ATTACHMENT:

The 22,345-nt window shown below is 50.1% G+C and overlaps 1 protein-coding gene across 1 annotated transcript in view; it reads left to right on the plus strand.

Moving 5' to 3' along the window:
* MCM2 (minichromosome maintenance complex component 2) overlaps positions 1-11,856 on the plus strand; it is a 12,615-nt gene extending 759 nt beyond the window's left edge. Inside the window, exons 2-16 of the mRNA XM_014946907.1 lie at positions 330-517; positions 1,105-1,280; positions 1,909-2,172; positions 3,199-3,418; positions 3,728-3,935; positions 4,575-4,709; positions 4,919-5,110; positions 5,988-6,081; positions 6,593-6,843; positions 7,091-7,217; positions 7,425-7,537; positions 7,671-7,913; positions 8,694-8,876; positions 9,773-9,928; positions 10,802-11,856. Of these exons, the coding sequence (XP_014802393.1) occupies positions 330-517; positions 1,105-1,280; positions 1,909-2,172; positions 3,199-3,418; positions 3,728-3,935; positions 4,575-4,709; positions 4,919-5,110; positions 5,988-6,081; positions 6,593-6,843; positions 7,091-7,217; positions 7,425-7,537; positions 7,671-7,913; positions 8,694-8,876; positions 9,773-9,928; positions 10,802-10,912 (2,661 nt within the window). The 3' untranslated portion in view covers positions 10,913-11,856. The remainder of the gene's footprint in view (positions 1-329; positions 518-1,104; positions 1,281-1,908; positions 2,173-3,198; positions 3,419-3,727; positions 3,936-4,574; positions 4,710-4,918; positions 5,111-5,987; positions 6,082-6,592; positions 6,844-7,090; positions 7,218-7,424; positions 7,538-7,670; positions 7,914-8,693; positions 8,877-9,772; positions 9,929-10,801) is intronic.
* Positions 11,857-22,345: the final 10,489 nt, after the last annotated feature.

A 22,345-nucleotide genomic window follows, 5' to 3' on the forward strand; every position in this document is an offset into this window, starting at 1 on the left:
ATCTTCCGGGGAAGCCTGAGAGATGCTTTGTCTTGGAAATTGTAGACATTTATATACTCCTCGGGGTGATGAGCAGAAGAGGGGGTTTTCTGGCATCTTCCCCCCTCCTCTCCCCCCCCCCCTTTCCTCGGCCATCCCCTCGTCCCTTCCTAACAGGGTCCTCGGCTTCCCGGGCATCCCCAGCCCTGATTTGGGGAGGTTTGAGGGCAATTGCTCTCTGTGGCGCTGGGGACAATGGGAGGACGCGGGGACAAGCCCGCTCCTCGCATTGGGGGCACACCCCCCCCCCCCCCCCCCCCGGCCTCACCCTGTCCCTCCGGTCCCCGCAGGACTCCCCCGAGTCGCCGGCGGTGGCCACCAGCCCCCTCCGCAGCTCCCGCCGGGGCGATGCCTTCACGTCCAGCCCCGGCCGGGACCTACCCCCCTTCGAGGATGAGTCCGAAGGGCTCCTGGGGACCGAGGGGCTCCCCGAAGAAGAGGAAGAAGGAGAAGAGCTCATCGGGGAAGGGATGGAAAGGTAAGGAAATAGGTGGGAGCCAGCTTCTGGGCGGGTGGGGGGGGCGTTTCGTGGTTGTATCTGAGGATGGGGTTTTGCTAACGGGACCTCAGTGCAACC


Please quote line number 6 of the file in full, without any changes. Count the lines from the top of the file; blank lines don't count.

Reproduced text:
ATCTTCCGGGGAAGCCTGAGAGATGCTTTGTCTTGGAAATTGTAGACATTTATATACTCCTCGGGGTGATGAGCAGAAGAGGGGGTTTTCTGGCATCTTCCCCCCTCCTCTCCCCCCCCCCCTTTCCTCGGCCATCCCCTCGTCCCTTCCTAACAGGGTCCTCGGCTTCCCGGGCATCCCCAGCCCTGATTTGGGGAGGTTTGAGGGCAATTGCTCTCTGTGGCGCTGGGGACAATGGGAGGACGCGGGGACAAGCCCGCTCCTCGCATTGGGGGCACACCCCCCCCCCCCCCCCCCCCGGCCTCACCCTGTCCCTCCGGTCCCCGCAGGACTCCCCCGAGTCGCCGGCGGTGGCCACCAGCCCCCTCCGCAGCTCCCGCCGGGGCGATGCCTTCACGTCCAGCCCCGGCCGGGACCTACCCCCCTTCGAGGATGAGTCCGAAGGGCTCCTGGGGACCGAGGGGCTCCCCGAAGAAGAGGAAGAAGGAGAAGAGCTCATCGGGGAAGGGATGGAAAGGTAAGGAAATAGGTGGGAGCCAGCTTCTGGGCGGGTGGGGGGGGCGTTTCGTGGTTGTATCTGAGGATGGGGTTTTGCTAACGGGACCTCAGTGCAACC